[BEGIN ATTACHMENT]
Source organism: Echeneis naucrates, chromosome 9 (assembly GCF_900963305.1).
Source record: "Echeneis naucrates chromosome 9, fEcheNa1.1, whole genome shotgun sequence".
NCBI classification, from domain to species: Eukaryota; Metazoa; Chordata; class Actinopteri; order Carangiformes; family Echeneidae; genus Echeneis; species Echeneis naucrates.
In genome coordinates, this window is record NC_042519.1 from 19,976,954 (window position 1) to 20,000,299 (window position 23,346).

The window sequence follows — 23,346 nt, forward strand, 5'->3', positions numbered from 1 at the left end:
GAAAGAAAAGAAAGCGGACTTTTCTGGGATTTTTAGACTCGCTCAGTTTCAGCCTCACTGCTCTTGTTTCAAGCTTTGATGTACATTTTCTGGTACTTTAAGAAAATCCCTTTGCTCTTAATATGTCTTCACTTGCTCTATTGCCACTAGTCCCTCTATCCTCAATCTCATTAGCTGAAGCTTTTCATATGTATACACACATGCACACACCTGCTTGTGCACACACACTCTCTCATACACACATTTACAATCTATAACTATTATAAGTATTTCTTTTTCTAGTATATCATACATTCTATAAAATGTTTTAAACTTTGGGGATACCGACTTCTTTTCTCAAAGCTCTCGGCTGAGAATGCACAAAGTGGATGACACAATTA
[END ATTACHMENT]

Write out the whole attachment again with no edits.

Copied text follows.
Source organism: Echeneis naucrates, chromosome 9 (assembly GCF_900963305.1).
Source record: "Echeneis naucrates chromosome 9, fEcheNa1.1, whole genome shotgun sequence".
NCBI classification, from domain to species: Eukaryota; Metazoa; Chordata; class Actinopteri; order Carangiformes; family Echeneidae; genus Echeneis; species Echeneis naucrates.
In genome coordinates, this window is record NC_042519.1 from 19,976,954 (window position 1) to 20,000,299 (window position 23,346).

The window sequence follows — 23,346 nt, forward strand, 5'->3', positions numbered from 1 at the left end:
GAAAGAAAAGAAAGCGGACTTTTCTGGGATTTTTAGACTCGCTCAGTTTCAGCCTCACTGCTCTTGTTTCAAGCTTTGATGTACATTTTCTGGTACTTTAAGAAAATCCCTTTGCTCTTAATATGTCTTCACTTGCTCTATTGCCACTAGTCCCTCTATCCTCAATCTCATTAGCTGAAGCTTTTCATATGTATACACACATGCACACACCTGCTTGTGCACACACACTCTCTCATACACACATTTACAATCTATAACTATTATAAGTATTTCTTTTTCTAGTATATCATACATTCTATAAAATGTTTTAAACTTTGGGGATACCGACTTCTTTTCTCAAAGCTCTCGGCTGAGAATGCACAAAGTGGATGACACAATTA